Sections

Weather Forecast

Close

Liquor sales bolster DL, Perham, Wadena

WE Fest has always been a big money-maker for the Detroit Lakes municipal liquor store. File photo.1 / 2
The new Lakes Liquor municipal liquor store opened in Detroit Lakes on Nov. 19, 2012. File photo.2 / 2

Detroit Lakes, Perham and Wadena all did well with their city-owned liquor stores last year.

The Detroit Lakes liquor store had sales last year of $6.3 million and made $758,000, a 12 percent profit margin. That allowed it to transfer $484,000 to its general operating fund.

"We're fortunate that we have great management and strong community support," said Detroit Lakes Alderman Jamie Marks Erickson, who chairs the city's liquor control committee. "I think we made the right decision in building a new liquor store ... People forget why we're in the liquor business, and where the profits go."

The city would have to raise property taxes by 10 percent to make up for the loss of that $484,000 annual transfer, if the liquor store suddenly went away, said Detroit Lakes Finance Officer Pam Slifka.

"Between the public utilities transfer and the transfer from the liquor fund, we'd have to raise our levy between 20 and 25 percent (to make up for it), so it's huge for us—they really do a nice job over there."

The Detroit Lakes liquor store has the highest sales volume of any city in outstate Minnesota, only eight or nine metro cities do better, Slifka said.

Wadena made about $299,000 on sales of $2 million. That's a 14.9 percent profit margin, allowing it to transfer $156,000 to city coffers, according to the State Auditor's report on municipal liquor stores for 2016.

Perham made about $414,000 on sales of $3.3 million, a 12.5 percent profit margin. It transferred $269,000 to its general fund. Wadena, Perham and Detroit Lakes all boasted profit margins among the best in the state.

Ogema made about $41,000 off sales of $366,000, a profit margin of 11.2 percent. It made no transfers. Callaway made about $34,000 on sales of $474,000, a 7.1 percent profit margin. It transferred $17,000 to city coffers.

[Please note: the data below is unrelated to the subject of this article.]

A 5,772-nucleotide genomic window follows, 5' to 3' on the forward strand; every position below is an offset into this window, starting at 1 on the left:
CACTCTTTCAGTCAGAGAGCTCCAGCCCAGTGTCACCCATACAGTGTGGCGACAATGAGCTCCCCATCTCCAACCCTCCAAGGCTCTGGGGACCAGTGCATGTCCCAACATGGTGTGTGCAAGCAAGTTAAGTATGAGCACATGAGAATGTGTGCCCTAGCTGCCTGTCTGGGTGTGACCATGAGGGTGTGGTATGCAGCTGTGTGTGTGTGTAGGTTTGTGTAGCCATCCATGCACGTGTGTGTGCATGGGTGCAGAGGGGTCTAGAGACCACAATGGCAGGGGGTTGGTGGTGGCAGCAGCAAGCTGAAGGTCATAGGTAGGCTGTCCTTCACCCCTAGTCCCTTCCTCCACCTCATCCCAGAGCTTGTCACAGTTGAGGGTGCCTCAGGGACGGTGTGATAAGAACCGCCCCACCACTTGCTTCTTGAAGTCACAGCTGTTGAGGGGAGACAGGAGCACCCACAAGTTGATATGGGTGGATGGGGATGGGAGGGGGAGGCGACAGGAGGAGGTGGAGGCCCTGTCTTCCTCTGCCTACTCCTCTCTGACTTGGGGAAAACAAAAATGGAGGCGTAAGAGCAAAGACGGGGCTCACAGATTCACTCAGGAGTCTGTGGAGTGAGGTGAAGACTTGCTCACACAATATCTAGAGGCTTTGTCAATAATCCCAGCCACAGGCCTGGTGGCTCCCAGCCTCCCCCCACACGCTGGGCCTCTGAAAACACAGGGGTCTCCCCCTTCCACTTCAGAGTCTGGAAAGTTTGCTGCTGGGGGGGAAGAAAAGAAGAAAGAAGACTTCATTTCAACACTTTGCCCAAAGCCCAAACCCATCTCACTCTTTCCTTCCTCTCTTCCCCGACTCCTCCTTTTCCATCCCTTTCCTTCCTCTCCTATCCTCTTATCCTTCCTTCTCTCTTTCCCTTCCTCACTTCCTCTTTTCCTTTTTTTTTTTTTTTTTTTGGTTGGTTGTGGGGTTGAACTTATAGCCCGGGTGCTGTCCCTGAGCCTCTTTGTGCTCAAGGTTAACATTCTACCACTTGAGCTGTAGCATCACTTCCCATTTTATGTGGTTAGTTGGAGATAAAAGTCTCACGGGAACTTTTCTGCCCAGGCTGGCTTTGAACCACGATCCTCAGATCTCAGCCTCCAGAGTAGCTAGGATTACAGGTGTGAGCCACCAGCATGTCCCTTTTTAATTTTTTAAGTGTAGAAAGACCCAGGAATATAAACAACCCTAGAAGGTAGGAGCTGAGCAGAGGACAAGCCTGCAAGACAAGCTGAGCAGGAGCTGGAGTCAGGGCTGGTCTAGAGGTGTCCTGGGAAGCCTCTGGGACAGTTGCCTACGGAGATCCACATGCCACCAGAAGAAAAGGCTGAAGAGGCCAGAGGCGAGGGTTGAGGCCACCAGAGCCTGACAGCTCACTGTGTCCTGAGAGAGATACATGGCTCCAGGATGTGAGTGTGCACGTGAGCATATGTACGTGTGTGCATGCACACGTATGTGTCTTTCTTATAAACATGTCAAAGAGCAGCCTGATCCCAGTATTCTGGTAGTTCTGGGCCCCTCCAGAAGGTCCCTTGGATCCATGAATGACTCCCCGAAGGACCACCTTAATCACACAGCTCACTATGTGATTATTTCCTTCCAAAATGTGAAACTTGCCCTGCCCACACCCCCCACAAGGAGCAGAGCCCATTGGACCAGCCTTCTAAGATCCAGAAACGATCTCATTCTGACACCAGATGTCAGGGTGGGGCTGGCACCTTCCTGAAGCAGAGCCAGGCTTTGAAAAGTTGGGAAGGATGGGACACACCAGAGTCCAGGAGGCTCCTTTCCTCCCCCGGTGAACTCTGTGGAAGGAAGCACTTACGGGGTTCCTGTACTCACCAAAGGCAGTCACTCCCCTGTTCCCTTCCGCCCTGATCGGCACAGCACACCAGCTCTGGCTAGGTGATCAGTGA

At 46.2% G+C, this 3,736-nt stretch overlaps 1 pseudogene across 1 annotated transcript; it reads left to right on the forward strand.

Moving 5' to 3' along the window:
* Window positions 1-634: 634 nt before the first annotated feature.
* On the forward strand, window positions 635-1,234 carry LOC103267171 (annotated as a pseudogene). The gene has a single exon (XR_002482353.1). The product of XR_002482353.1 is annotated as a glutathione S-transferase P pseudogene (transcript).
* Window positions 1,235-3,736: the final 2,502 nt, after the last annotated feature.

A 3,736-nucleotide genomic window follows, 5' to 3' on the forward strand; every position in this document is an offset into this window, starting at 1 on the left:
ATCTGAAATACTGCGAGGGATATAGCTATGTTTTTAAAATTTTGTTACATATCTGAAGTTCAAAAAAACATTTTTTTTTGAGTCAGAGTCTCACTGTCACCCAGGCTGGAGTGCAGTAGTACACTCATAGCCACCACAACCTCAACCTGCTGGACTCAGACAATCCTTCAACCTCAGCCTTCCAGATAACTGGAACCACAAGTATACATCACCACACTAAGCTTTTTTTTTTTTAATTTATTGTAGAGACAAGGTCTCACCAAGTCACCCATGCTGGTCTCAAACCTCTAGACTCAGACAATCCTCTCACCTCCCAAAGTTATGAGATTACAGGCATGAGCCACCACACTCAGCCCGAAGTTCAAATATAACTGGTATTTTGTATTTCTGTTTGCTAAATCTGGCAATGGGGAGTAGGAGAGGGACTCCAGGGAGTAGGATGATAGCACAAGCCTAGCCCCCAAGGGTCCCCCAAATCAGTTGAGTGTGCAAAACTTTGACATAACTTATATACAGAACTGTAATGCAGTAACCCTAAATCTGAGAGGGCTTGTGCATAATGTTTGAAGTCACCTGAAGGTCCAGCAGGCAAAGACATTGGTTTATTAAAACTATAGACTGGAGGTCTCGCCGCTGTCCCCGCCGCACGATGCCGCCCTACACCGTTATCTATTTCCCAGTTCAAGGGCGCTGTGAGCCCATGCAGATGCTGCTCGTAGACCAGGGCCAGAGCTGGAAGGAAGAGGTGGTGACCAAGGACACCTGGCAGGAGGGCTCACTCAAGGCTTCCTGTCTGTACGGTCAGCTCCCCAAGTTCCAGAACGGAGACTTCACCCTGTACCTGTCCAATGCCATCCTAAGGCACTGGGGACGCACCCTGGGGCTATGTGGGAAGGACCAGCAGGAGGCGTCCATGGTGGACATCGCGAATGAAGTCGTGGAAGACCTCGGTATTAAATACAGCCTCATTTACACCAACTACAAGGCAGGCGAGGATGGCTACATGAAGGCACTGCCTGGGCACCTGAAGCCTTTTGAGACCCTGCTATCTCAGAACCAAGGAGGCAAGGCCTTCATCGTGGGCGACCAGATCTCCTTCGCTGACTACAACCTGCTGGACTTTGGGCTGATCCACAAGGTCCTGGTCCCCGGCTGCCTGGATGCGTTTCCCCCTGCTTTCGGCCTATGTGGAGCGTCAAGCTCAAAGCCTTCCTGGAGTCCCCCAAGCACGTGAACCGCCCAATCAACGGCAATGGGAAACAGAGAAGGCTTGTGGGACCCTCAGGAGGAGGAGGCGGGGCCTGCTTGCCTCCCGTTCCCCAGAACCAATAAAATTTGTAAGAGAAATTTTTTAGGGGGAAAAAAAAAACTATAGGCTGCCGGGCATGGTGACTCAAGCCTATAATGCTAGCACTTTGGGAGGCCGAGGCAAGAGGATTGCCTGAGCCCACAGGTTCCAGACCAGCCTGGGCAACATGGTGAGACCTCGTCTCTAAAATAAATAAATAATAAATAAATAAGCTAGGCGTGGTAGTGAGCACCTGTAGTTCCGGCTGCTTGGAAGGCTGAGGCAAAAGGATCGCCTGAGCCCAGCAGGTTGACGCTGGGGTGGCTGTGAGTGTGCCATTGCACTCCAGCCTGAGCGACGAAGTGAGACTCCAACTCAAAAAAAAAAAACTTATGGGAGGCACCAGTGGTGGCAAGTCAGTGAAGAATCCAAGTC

Lake Park made about $28,000 off about $780,000 in sales, a 3.6 percent profit margin. It made no transfers.

New York Mills made $45,000 off sales of $653,000, a profit margin of 6.9 percent. It transferred $54,000 to its general fund.

Vergas made about $5,000 on sales of about $500,000, a 1.1 percent profit margin. It made no revenue transfers.

Ulen made about $7,000 on sales of $389,000, a 1.8 percent profit margin. No transfers were made. Hitterdal lost about $3,000 on sales of $370,000.

Frazee lost more than $40,000 on sales of about $636,000. Audubon, which has since sold its liquor store to a private buyer, lost about $30,000 on sales of about $408,000.

Wolf Lake lost more than $16,000 on sales of $312,000. It transferred $3,000 to its general fund.

Sebeka lost about $2,000 on sales of $532,000.

Park Rapids made about $240,000 off sales of $3.2 million, a profit margin of 7.6 percent. It transferred $297,000 to its general fund.

In 2016, the average net profit of metro area municipal liquor operations was $154,894, compared to $88,793 for municipal liquor operations in Greater Minnesota. Net profits and losses among Metro Area liquor operations ranged from a net loss of $106,175 in Savage to a net profit of $893,563 in Apple Valley.

Net profit and losses among Greater Minnesota municipal liquor operations ranged from a net loss of $90,770 in Parkers Prairie to a net profit of $945,939 in Elk River.

Forty-five Minnesota cities reported net losses for 2016, including Mahnomen, which lost about $1,000.

Mahnomen and Frazee are among those cities required to hold a public hearing on the future of their liquor store before Nov. 17. Audubon would have been among them, too, if it hadn't sold its liquor store to private party.

Advertisement
randomness